Greener Pastures: Study Shows Organic Milk Healthier than Conventional
A recent study published in the Journal of Dairy Science by a group of British scientists showed that organic milk had higher percentages of heart-healthy fatty acids than the regular stuff. Gillian Butler of Newcastle University, who led the study, told Sustainable Food News that by choosing organic, consumers in the U.K. can reduce artery-clogging saturated fats in their milk by 30 to 50 percent and still get the same level of beneficial omega-3 fatty acids.
Confirming a study undertaken in the United States in 2006 by the Union of Concerned Scientists, Butler's team found that low levels of "good" fats were attributable to the cows' conventional diet, which typically is low in fresh grass. In Britain (and in the United States beginning one year ago) organic milk cows get a significant amount of their nutrition from fresh pasture. In the United States, the vast majority of conventional cows are kept in confinement and fed hay, silage, and grain rations. Most never feel grass under their hooves.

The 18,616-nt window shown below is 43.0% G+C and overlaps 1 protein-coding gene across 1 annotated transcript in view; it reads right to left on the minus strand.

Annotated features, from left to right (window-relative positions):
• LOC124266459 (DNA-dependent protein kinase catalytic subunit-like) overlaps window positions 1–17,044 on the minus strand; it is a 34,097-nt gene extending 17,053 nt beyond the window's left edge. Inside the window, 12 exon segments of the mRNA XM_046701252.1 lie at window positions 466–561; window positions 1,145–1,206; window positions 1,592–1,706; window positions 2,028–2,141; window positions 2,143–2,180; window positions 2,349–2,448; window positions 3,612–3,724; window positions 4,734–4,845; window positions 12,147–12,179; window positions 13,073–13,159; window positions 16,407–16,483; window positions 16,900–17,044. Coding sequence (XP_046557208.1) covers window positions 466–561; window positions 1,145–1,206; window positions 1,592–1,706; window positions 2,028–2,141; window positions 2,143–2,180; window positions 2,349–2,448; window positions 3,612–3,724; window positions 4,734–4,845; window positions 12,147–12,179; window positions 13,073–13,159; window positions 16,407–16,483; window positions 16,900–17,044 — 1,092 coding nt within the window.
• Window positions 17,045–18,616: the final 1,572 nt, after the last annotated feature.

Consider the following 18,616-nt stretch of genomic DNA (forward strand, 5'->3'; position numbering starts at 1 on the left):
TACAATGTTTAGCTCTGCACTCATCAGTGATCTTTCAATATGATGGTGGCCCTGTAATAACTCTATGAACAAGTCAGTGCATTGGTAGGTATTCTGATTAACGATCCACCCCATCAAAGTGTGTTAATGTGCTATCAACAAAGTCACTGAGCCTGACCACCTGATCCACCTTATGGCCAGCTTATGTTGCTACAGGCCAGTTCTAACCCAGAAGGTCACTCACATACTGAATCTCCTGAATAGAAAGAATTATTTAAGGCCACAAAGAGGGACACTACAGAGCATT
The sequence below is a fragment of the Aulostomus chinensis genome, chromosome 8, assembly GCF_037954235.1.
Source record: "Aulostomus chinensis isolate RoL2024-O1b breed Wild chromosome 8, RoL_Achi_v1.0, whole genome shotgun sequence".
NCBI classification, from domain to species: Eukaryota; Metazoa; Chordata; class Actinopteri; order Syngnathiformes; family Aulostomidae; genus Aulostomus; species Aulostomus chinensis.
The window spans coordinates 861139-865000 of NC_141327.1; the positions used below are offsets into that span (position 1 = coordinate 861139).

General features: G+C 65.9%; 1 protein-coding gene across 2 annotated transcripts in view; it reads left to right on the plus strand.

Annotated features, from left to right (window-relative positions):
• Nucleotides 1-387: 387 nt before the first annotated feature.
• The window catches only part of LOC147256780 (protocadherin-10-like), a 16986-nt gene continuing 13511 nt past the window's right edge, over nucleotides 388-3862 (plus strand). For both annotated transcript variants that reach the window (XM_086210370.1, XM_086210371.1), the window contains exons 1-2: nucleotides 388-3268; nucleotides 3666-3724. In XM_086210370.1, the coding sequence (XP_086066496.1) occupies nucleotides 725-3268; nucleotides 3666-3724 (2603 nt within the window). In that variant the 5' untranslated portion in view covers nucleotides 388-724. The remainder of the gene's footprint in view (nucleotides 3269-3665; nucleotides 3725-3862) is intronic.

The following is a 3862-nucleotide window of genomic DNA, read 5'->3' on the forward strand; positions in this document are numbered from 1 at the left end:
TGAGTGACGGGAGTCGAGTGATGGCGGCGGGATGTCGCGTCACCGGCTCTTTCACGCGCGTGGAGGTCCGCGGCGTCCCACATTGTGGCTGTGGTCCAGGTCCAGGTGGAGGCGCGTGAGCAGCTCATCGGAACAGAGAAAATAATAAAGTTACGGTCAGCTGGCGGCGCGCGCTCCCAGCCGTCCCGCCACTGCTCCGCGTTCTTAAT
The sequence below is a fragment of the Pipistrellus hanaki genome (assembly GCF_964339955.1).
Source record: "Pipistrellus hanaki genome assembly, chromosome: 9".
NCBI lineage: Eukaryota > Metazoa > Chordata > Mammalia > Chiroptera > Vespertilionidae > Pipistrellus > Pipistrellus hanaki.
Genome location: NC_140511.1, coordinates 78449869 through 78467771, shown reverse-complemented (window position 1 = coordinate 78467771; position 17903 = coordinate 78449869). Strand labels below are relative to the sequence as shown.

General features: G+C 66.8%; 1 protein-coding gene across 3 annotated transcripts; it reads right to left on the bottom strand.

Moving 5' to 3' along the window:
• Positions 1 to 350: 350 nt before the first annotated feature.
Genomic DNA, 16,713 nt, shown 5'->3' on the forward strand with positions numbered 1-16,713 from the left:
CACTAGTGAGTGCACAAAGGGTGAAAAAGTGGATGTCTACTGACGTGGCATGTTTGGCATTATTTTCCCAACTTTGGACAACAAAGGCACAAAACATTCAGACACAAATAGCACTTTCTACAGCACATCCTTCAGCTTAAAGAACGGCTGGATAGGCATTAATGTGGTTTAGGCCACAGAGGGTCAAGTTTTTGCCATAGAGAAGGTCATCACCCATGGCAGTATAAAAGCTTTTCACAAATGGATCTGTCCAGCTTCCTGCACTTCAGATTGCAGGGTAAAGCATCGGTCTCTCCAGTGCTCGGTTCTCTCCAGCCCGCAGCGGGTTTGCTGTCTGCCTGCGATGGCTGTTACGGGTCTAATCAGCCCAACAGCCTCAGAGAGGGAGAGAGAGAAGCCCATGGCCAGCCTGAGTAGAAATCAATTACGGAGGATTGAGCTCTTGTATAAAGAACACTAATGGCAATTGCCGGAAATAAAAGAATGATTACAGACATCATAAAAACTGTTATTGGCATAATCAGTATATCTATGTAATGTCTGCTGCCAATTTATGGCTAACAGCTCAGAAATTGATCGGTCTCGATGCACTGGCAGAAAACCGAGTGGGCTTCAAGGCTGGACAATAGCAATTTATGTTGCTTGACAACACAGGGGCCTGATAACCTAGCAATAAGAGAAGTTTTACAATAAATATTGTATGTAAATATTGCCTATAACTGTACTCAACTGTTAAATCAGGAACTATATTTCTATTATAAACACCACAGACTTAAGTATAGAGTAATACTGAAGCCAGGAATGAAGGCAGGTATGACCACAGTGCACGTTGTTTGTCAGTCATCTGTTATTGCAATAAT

As Tom Philpott at Grist wrote, "One way to sum up the study is this: by switching away from grass as the chief feed for lactating cows, we've stripped vital nutrients out of our diets."